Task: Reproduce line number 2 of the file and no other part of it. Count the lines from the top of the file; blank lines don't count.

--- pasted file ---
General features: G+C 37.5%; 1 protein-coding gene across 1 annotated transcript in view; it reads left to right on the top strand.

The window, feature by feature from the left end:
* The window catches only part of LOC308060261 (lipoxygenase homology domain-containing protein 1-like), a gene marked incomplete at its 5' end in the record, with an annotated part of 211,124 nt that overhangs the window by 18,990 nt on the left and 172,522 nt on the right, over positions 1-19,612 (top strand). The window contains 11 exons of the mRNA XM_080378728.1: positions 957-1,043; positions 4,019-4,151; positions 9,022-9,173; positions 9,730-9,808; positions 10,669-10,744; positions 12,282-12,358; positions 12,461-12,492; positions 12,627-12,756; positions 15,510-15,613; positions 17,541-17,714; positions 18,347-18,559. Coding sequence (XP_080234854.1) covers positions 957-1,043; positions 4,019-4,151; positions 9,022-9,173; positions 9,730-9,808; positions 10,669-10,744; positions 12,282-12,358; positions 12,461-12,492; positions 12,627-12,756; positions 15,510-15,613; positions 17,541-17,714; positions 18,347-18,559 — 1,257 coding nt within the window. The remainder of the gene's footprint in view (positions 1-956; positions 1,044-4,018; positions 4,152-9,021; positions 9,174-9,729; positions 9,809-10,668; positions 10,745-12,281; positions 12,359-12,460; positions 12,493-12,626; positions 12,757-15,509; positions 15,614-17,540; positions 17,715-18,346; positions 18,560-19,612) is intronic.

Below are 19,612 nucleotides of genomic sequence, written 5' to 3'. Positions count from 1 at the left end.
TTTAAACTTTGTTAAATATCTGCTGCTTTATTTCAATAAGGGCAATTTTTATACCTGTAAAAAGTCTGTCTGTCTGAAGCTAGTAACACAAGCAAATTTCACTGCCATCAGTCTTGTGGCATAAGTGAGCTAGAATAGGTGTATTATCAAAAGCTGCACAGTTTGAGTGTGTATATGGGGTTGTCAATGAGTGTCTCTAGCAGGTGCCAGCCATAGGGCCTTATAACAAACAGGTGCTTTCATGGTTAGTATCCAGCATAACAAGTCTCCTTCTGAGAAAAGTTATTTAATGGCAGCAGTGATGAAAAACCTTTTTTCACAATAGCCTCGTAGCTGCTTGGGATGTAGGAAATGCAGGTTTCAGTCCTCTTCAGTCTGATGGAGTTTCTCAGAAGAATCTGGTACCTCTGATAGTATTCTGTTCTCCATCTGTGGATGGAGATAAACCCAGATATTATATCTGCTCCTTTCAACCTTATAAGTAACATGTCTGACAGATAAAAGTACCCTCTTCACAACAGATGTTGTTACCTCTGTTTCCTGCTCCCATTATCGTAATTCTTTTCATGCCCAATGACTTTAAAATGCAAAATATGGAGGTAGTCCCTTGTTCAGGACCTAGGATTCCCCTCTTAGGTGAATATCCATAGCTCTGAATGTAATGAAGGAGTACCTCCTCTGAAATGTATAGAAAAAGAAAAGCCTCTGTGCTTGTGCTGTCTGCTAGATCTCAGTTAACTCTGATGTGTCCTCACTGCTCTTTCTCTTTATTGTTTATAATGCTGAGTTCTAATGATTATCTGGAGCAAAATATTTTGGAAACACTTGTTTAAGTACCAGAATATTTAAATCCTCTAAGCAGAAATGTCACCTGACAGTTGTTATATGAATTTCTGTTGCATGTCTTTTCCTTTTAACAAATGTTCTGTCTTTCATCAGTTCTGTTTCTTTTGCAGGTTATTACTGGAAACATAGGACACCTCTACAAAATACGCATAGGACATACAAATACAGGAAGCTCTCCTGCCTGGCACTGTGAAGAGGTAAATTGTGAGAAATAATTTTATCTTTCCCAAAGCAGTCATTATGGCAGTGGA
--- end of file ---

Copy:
The window, feature by feature from the left end: